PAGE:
Secondarily, Nike's tribute is equally as good at showing off a lot of cool Nike gear on its most influential athletes.

As always, thank you for reading and for sharing.

Wednesday, March 16, 2016

Monday, February 29, 2016

You cannot hide behind a brand

John Oliver gives a "how to" on taking the cache out of a great brand name. 

Use facts.

Saturday, February 20, 2016

E*Trade "Opportunity Is Everywhere" Is Money Wasted

E*Trade's most recent commercial, featuring Kevin Spacey and Robert Duvall, opens and closes with the marketing manta "E*Trade is all about seizing opportunity."  It's truly a rudderless statement that perfectly compliments E*Trade's overarching strategy, that "opportunity is everywhere," including but not limited to Scottrade, Charles Schwab and Fidelity.  In fact, the "opportunity is everywhere" is so exquisitely generic that it can be applied to any other business; picture Coca-Cola all about seizing the opportunity for refreshment or Amazon seizing the opportunity to buy stuff.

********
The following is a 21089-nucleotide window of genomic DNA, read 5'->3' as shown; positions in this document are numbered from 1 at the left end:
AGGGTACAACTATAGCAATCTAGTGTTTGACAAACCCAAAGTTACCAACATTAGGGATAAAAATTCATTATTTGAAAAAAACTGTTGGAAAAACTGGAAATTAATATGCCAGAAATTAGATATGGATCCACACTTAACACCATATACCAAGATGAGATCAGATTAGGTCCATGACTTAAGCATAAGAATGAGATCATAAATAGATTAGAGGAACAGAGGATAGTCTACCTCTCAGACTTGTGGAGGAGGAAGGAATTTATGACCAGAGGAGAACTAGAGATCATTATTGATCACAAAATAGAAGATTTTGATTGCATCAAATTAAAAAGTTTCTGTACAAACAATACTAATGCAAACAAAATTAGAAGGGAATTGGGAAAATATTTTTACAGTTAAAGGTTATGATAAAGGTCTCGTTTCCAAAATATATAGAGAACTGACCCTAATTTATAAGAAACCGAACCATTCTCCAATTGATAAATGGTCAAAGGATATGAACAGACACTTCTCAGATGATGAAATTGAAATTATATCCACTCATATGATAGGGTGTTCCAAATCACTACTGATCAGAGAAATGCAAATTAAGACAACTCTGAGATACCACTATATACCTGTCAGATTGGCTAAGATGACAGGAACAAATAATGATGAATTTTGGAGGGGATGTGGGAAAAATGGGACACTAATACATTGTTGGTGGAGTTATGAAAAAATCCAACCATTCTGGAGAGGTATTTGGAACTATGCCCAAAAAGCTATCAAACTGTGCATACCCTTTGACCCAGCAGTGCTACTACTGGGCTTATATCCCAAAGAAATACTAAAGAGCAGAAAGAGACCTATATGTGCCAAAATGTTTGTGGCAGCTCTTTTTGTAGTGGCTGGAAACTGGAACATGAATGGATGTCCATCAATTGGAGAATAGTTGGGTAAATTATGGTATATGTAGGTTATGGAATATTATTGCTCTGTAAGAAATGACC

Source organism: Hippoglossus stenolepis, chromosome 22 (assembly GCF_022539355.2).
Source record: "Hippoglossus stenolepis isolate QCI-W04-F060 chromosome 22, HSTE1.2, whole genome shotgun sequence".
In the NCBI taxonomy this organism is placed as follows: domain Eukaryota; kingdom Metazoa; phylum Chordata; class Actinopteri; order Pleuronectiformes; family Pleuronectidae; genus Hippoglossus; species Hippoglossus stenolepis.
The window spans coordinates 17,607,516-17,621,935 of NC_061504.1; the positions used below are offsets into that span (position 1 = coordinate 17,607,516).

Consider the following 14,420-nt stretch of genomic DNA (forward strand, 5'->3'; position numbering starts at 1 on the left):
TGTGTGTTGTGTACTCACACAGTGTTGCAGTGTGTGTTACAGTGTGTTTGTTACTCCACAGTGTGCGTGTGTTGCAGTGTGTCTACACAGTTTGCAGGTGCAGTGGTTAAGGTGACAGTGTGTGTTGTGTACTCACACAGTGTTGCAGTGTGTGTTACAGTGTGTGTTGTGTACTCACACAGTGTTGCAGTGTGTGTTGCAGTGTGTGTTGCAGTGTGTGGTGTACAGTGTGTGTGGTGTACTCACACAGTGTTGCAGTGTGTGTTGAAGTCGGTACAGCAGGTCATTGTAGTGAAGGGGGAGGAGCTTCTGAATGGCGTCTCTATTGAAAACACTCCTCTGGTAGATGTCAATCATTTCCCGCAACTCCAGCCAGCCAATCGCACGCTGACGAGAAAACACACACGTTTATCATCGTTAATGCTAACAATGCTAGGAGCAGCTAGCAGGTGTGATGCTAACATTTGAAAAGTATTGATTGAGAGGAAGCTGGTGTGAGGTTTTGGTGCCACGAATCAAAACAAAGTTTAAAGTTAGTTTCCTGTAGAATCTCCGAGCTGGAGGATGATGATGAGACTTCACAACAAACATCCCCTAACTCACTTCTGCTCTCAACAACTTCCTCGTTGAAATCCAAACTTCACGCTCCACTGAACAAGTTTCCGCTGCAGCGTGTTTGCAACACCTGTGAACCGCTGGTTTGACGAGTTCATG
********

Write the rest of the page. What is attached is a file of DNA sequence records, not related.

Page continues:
Juxtapose this with E*Trade's most famous work; the "E*Trade baby" advertising.  While they were adored for the cute and funny baby used, they were great advertising because the message was clear; buying stock is easy with E*Trade...so easy a baby could do it.  It's a position that E*Trade worked hard to capture but is beginning to relinquish after years of search everywhere else for opportunities.  In my opinion, they should seek to rediscover the value of simplicity, particularly for a younger investor.       

That may happen soon.  Earlier this month they decided it's time to cut their losses and seize the opportunity for change by putting their marketing up for review.  E*Trade will need to look within to find it's next opportunity; meaningful differentiation.

As always, thank you for reading and for sharing.